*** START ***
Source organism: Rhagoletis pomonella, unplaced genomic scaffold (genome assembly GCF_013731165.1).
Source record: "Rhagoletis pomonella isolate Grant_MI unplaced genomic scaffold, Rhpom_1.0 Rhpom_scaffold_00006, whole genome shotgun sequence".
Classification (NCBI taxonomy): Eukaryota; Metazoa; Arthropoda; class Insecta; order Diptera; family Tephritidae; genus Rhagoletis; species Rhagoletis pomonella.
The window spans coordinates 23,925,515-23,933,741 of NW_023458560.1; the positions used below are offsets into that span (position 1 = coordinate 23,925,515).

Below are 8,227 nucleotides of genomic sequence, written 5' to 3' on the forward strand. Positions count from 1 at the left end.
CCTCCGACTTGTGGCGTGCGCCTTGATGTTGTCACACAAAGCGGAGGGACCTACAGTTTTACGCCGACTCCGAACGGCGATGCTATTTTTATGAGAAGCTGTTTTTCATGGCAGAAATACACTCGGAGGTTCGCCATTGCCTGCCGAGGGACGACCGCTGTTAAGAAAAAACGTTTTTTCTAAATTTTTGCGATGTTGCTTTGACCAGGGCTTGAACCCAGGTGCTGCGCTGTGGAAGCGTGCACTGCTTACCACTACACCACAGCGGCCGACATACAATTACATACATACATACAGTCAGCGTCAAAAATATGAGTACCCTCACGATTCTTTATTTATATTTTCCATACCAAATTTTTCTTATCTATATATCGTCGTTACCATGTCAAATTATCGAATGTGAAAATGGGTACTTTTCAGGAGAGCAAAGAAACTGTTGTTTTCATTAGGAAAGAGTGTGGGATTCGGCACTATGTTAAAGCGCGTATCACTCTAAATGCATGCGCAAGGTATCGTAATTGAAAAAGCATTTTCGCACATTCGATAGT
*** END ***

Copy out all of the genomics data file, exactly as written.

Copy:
Source organism: Rhagoletis pomonella, unplaced genomic scaffold (genome assembly GCF_013731165.1).
Source record: "Rhagoletis pomonella isolate Grant_MI unplaced genomic scaffold, Rhpom_1.0 Rhpom_scaffold_00006, whole genome shotgun sequence".
Classification (NCBI taxonomy): Eukaryota; Metazoa; Arthropoda; class Insecta; order Diptera; family Tephritidae; genus Rhagoletis; species Rhagoletis pomonella.
The window spans coordinates 23,925,515-23,933,741 of NW_023458560.1; the positions used below are offsets into that span (position 1 = coordinate 23,925,515).

Below are 8,227 nucleotides of genomic sequence, written 5' to 3' on the forward strand. Positions count from 1 at the left end.
CCTCCGACTTGTGGCGTGCGCCTTGATGTTGTCACACAAAGCGGAGGGACCTACAGTTTTACGCCGACTCCGAACGGCGATGCTATTTTTATGAGAAGCTGTTTTTCATGGCAGAAATACACTCGGAGGTTCGCCATTGCCTGCCGAGGGACGACCGCTGTTAAGAAAAAACGTTTTTTCTAAATTTTTGCGATGTTGCTTTGACCAGGGCTTGAACCCAGGTGCTGCGCTGTGGAAGCGTGCACTGCTTACCACTACACCACAGCGGCCGACATACAATTACATACATACATACAGTCAGCGTCAAAAATATGAGTACCCTCACGATTCTTTATTTATATTTTCCATACCAAATTTTTCTTATCTATATATCGTCGTTACCATGTCAAATTATCGAATGTGAAAATGGGTACTTTTCAGGAGAGCAAAGAAACTGTTGTTTTCATTAGGAAAGAGTGTGGGATTCGGCACTATGTTAAAGCGCGTATCACTCTAAATGCATGCGCAAGGTATCGTAATTGAAAAAGCATTTTCGCACATTCGATAGT